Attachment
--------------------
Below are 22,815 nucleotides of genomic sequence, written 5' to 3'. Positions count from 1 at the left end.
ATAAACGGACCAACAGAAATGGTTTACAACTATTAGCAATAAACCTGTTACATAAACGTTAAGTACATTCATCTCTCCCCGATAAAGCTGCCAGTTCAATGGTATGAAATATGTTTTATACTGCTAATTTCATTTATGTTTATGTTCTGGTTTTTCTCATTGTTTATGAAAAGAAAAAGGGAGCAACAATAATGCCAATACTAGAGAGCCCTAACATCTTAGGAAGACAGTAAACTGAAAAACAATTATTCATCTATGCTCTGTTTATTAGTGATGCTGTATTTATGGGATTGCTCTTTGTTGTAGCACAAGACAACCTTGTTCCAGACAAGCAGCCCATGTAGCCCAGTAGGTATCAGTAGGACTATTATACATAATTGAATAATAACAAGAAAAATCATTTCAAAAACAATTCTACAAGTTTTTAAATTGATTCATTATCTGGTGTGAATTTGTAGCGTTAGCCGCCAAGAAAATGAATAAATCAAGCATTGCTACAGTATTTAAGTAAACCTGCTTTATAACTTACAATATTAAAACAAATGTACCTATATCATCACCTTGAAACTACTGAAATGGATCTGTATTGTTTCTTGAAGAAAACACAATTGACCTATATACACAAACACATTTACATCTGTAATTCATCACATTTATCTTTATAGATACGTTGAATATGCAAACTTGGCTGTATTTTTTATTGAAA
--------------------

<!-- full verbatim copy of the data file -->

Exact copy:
Below are 22,815 nucleotides of genomic sequence, written 5' to 3'. Positions count from 1 at the left end.
ATAAACGGACCAACAGAAATGGTTTACAACTATTAGCAATAAACCTGTTACATAAACGTTAAGTACATTCATCTCTCCCCGATAAAGCTGCCAGTTCAATGGTATGAAATATGTTTTATACTGCTAATTTCATTTATGTTTATGTTCTGGTTTTTCTCATTGTTTATGAAAAGAAAAAGGGAGCAACAATAATGCCAATACTAGAGAGCCCTAACATCTTAGGAAGACAGTAAACTGAAAAACAATTATTCATCTATGCTCTGTTTATTAGTGATGCTGTATTTATGGGATTGCTCTTTGTTGTAGCACAAGACAACCTTGTTCCAGACAAGCAGCCCATGTAGCCCAGTAGGTATCAGTAGGACTATTATACATAATTGAATAATAACAAGAAAAATCATTTCAAAAACAATTCTACAAGTTTTTAAATTGATTCATTATCTGGTGTGAATTTGTAGCGTTAGCCGCCAAGAAAATGAATAAATCAAGCATTGCTACAGTATTTAAGTAAACCTGCTTTATAACTTACAATATTAAAACAAATGTACCTATATCATCACCTTGAAACTACTGAAATGGATCTGTATTGTTTCTTGAAGAAAACACAATTGACCTATATACACAAACACATTTACATCTGTAATTCATCACATTTATCTTTATAGATACGTTGAATATGCAAACTTGGCTGTATTTTTTATTGAAA